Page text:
You would be forgiven for thinking the U.S. backs Saudi Arabia and the United Arab Emirates in their current standoff against Qatar. President Donald Trump himself has taken the Saudis' line against their fellow Gulf monarchy, tweeting last week that Arab leaders all pointed to Qatar as a serial financier of terrorism.
This was certainly the impression the Emirates' ambassador to Washington, Yousef al-Otaiba, gave to journalists this week. When asked about his meetings at the Pentagon and the State Department, the ambassador said, "I don't think we have a problem with the State Department. I don't think we have a problem with the Pentagon."
Earlier this week, General Joseph Dunford, the chairman of the Joint Chiefs of Staff, said the Saudi-led diplomatic and economic boycott of Qatar would not affect military operations out of Qatar's Al-Udeid airbase.
This is why it's so strange that Defense Secretary James Mattis would sign a $12 billion deal to sell F-15 fighter jets to the Qataris on Wednesday.
To be sure, the deal was in the works well before the current crisis between Qatar and its Gulf neighbors. And the sale is nowhere near as large as recent multi-billion arms packages negotiated between the U.S. and the Saudis or the Emiratis. Nonetheless, the symbolism matters.
At the moment the Saudis and Emiratis are compiling a list of demands for Qatar to meet as a condition for lifting the economic and diplomatic boycott. Otaiba on Tuesday told reporters this list would include things like expelling extremists; shutting down or reining in Qatari media operations that have been hostile to Gulf states; and implementing reforms to how the state tracks and counters terrorist financing. Otaiba expects the list of demands will be presented this week.
In other words, it's the worst possible moment to give the Qataris any reassurances. The kingdom will soon be asked to take dramatic steps to realign its foreign policy and no longer play both sides in the Arab's hot war on radical Islam and cold war against Iran. The F-15 deal could give Qatar the sense that it can defy its Gulf neighbors and still enjoy a good relationship with the U.S., despite Trump's own statements that he backs the Saudi position.
Reuters on Thursday quoted one Qatari official saying, "This is of course proof that U.S. institutions are with us, but we have never doubted that." Qatar's ambassador to the U.S. made sure to tweet out a photo of the signing ceremony yesterday, saying Qatar's purchase would create 60,000 new jobs in the U.S.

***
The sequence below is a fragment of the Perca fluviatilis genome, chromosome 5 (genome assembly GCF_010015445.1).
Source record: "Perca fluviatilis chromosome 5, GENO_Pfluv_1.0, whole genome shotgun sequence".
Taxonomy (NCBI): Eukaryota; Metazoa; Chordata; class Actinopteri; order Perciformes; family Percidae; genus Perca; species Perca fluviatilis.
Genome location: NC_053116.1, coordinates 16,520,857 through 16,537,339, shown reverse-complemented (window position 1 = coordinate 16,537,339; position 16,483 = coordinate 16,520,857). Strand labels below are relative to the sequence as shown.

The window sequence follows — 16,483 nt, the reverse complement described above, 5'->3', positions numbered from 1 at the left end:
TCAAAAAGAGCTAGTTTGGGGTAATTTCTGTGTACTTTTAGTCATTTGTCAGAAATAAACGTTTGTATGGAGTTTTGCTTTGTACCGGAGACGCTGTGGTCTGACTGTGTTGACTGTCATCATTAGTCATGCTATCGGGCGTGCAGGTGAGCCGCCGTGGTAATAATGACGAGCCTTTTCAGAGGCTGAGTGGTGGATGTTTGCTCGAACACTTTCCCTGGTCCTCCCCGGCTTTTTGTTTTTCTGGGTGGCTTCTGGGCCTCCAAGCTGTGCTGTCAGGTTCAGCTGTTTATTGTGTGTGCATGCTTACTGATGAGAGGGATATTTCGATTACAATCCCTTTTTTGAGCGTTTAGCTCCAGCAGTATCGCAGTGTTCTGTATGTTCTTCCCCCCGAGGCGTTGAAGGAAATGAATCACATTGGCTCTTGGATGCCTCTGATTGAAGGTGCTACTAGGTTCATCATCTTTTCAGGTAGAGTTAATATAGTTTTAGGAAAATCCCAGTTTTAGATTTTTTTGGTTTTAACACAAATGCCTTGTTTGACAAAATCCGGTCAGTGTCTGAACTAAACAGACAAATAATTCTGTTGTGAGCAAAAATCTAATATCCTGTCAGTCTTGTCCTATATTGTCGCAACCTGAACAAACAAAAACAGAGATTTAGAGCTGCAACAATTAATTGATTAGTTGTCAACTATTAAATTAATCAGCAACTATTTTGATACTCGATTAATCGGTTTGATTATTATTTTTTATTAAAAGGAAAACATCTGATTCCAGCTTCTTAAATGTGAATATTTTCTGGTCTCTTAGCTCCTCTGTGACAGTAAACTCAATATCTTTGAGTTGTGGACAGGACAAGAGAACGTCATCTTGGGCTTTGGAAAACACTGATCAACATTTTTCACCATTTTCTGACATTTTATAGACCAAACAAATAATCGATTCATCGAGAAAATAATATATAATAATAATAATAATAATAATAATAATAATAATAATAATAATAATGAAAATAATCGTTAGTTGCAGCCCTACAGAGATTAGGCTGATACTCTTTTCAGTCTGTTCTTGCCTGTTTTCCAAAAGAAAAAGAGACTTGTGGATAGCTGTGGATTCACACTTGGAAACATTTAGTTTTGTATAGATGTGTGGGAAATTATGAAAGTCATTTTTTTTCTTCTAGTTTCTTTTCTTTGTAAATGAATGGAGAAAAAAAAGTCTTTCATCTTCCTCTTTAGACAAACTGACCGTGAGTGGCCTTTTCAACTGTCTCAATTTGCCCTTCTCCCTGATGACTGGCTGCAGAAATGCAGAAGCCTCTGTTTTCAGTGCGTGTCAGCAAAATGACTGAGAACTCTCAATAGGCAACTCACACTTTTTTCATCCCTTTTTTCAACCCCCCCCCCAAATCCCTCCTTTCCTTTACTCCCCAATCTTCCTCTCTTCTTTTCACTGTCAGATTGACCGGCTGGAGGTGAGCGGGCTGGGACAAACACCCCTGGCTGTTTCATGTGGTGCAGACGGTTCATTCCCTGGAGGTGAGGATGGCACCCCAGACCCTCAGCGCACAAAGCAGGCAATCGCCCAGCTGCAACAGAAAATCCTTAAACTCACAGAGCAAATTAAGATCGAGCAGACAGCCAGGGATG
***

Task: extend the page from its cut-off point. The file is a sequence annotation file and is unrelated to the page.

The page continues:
The U.S. relationship with Qatar has long been love-hate. The U.S. military relies on Qatar to host the al-Udeid Air Base, and in turn both the Obama and George W. Bush administrations have rarely criticized in public Qatar's hosting of extremists or lax regulations on terror financing. As I wrote this month, the outgoing U.S. ambassador to Qatar briefed participants in a policy conference in Washington on progress Qatar has made in cracking down on terror financing, a view that is not shared by the Treasury Department or experts inside the intelligence community.
At the same time there is at least a chance to pressure the Qataris at this moment to make a course correction. That course correction could emulate the same kind of strategic decisions that the Saudis and Emiratis have made in the last decade with regards to groups like the Muslim Brotherhood, al Qaeda and other adherents to radical Islam. Today, the state at least has played a more active role in rolling up these networks and shutting down their financing than it did in the early 2000s.
Back then, the Saudis hosted telethons to support Hamas, the Muslim Brotherhood chapter that builds tunnels from Gaza into Israel for terror attacks and stockpiles crude rockets to launch into Jewish population centers. Today, the Saudis work closely in the shadows with Israel to fight against Iran and the Islamic State. Such a future is possible with Qatar as well — with the right mix of sticks and carrots. That's why it's important at the moment for the U.S. to refrain from offering the Qataris any carrots when its neighbors have brandished sticks.
Eli Lake is a Bloomberg View columnist. He was the senior national security correspondent for the Daily Beast and covered national security and intelligence for the Washington Times, the New York Sun, and UPI. To read more of his reports, Go Here Now.
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